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Pharmacy alum recognized for volunteer work in Indigenous communities

Amanda Michano wins the Rexall Pharmacy Group Community Involvement 2022 Award

Andrea Edginton, Hallman director at Waterloo Pharmacy with Amanda Michano
Andrea Edginton, Hallman director at Waterloo Pharmacy with Amanda Michano

Growing up on a reserve, Amanda Michano’s (PharmD ’22) dream of working in health care was sparked by a visit from a pharmacist.

“I was in awe of the pharmacist who came to help me understand how to use my inhaler for my asthma,” Michano says. “It was in that moment that I knew I wanted to help teach people how to use their medication.”

Michano is the 2022 Rexall Pharmacy Group Community Involvement Award recipient. The award is given to Black or Indigenous undergraduate students with a strong volunteer involvement in their community while demonstrating the values of integrity, accountability, respect and excellence.

“Receiving this award has allowed me to feel proud of the work that I have done and has inspired me to continue serving my community. I am grateful to Rexall for their commitment to helping Indigenous and other marginalized communities,” Michano says.

Now graduated from Waterloo Pharmacy, Michano reflects on her educational journey from Pays Plat First Nation to Kitchener-Waterloo.

Full circle moment

To become a pharmacist Michano knew she would have to move away from her Pays Plat First Nation reserve outside of Thunder Bay.

Children who want to pursue a secondary and post-secondary education that live on a reserve are forced to face a harsh reality — the requirement to move far away from home. Michano was fortunate that her reserve is only a two-hour drive from the nearest University.

“Other students in northern Ontario communities must fully move away from their families to pursue higher education,” says Michano.

Michano focused on pursuing the sciences to get into Waterloo Pharmacy. It was during her fourth-year rotations though that she went back to Thunder Bay.

 “It was there that I was able to go to the reserves, sit down with people and help them understand their medications the way I hoped I would as a child,” Michano says.

Michano had the opportunity to shadow a pharmacist from Dilico Anishinabek Family Health Team for a week. She travelled along the north shore of Lake Superior to visit Pic Mobert and Pic River First Nation, the two communities where her family resides.

“My pharmacist supervisor explained how he would drive to the reserves to teach community members about their medications for the last 20 years. He knew my foster parents by name. It was then that I realized that he was probably the pharmacist who taught me how to use my asthma medication,” Michano says.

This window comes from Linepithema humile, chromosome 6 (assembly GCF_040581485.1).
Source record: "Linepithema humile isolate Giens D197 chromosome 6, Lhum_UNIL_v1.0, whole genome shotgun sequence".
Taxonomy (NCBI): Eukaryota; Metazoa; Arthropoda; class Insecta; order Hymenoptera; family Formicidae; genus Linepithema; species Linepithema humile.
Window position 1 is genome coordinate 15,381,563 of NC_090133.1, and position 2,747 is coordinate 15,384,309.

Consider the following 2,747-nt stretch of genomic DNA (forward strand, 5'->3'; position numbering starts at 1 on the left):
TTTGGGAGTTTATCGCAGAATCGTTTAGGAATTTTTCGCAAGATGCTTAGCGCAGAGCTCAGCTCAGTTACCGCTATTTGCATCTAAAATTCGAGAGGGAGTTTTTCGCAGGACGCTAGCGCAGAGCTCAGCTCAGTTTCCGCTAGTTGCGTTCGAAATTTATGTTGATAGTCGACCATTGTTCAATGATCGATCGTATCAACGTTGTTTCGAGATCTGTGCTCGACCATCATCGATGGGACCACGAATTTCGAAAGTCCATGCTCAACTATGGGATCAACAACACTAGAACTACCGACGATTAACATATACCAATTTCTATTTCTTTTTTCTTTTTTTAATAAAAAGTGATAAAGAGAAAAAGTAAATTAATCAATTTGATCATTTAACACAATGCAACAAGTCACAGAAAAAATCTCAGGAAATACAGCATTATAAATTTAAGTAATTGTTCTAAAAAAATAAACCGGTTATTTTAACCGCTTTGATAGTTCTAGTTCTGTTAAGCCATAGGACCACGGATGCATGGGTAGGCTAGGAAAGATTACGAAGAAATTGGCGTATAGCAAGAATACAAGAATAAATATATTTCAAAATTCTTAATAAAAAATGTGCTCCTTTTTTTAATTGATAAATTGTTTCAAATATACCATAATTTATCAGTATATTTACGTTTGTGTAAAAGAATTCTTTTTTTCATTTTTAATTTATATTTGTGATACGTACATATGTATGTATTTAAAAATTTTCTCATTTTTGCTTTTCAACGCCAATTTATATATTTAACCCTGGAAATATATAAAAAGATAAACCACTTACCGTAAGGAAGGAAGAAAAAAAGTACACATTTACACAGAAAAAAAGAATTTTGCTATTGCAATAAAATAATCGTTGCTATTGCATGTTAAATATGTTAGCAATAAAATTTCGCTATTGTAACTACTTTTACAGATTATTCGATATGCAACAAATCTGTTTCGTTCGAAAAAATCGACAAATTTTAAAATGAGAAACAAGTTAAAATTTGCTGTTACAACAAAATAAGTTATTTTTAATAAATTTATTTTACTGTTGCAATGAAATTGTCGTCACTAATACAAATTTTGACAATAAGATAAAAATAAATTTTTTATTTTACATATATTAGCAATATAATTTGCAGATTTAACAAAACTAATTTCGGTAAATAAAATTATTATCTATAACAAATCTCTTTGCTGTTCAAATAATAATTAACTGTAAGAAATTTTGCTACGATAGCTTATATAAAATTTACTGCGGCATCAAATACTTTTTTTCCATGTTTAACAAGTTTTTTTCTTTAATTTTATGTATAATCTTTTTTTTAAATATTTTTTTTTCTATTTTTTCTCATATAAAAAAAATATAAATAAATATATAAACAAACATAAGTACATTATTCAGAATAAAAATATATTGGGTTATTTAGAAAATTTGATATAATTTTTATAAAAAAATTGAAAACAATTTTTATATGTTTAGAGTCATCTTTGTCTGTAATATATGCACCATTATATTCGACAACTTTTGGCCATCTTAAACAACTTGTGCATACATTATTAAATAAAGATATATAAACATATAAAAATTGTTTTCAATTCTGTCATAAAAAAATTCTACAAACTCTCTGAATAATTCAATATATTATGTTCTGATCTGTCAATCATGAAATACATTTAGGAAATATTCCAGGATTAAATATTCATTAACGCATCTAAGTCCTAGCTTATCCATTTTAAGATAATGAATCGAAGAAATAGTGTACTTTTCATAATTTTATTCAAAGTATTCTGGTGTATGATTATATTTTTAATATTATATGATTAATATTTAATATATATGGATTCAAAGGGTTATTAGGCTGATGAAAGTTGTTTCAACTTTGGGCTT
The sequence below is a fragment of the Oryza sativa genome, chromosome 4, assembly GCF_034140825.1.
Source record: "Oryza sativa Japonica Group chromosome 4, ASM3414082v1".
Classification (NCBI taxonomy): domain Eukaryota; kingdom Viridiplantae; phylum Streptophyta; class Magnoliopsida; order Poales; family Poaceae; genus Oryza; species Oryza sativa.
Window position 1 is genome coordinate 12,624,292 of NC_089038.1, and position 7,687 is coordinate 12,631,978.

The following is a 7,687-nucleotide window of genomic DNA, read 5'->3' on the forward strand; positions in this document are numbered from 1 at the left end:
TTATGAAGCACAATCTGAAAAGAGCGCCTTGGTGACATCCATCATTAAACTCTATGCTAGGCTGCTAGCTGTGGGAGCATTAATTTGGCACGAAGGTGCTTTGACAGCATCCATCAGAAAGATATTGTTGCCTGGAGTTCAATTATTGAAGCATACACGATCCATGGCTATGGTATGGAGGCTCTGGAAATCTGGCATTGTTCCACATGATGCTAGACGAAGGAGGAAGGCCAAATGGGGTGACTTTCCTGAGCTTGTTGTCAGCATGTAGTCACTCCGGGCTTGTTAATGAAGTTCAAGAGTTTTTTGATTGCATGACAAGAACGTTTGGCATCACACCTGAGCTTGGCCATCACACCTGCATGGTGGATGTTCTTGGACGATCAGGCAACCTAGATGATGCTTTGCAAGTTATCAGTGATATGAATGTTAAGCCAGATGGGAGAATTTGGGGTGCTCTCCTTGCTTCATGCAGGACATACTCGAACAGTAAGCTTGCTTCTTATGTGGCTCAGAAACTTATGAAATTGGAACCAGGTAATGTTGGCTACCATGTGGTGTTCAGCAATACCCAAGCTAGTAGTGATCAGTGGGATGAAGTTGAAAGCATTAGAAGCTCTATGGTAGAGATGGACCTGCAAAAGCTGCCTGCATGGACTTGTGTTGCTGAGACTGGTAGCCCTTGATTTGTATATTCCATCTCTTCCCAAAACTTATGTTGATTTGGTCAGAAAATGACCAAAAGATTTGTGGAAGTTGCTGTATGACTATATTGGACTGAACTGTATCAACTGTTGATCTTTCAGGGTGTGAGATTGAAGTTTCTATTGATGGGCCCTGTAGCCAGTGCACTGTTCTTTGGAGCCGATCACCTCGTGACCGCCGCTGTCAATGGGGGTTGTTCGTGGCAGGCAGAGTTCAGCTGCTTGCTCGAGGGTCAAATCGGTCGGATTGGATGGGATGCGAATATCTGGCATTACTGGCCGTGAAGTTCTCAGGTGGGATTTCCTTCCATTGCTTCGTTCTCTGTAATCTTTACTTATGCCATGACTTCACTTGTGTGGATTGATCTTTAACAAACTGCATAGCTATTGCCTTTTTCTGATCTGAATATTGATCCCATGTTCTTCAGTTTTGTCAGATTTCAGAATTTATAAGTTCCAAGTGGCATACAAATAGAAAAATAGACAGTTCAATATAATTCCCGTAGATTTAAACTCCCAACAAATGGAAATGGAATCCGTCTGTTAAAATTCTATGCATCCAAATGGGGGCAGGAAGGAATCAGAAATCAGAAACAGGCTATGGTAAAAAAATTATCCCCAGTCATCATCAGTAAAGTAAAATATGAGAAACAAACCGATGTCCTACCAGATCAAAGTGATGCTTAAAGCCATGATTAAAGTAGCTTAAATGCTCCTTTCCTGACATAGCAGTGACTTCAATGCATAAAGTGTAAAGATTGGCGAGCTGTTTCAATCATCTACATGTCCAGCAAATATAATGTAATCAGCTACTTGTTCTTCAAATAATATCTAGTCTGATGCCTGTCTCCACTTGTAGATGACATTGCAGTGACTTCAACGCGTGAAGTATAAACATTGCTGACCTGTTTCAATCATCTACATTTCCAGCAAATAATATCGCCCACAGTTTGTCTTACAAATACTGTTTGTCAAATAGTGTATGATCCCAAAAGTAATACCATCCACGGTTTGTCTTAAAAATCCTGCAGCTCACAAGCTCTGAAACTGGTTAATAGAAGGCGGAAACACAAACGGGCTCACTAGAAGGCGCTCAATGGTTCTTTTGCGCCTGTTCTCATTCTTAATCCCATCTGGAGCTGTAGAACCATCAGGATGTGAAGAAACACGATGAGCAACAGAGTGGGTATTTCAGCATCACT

“I couldn’t believe it. Of all the people I could have been paired with, I met the person years later who inspired me to pursue pharmacy.”

Volunteering in her communities

Prior to pharmacy school Michano mentored Indigenous high school students through the Lakehead Aboriginal Mentorship Program (AMP) across the Thunder Bay region. In this role she assisted students with post-secondary learning opportunities and helped them network and build positive connections.

“Volunteering is important to me because I know that any amount of time dedicated to my community can have a significant impact,” Michano says. “My volunteering opportunities have been incredibly rewarding and have provided me with a sense of accomplishment.”

Additionally, Michano volunteered as the Lead Outreach Coordinator at AMP where she connected Indigenous culture and Science, Technology, Engineering and Math (STEM) concepts to foster an inclusive learning environment.

“To me, one common thread between my own cultural, professional and local communities is the sense of wanting to belong and being supportive of each other. When giving back to my community, I try to incorporate these ideas alongside the seven grandfather teachings in Anishinaabe culture.”

Throughout pharmacy school, Michano volunteered at St. John’s Kitchen in Kitchener. This was an eye-opening experience for her, “I learned how uncomfortable I was at times around this population even though I had been taught better than that.”

It was through her volunteering that she had the opportunity to get to know the community and learned how to move past her preconceived fears.

“Since graduating, I have been focusing on jump-starting my career as a pharmacist in the Kitchener-Waterloo area and I hope to soon shift that focus to serving the local community at St. John’s Kitchen in Kitchener"

The Rexall Pharmacy Group Community Involvement Award was established to support Black and Indigenous students who demonstrate a strong commitment to their communities.

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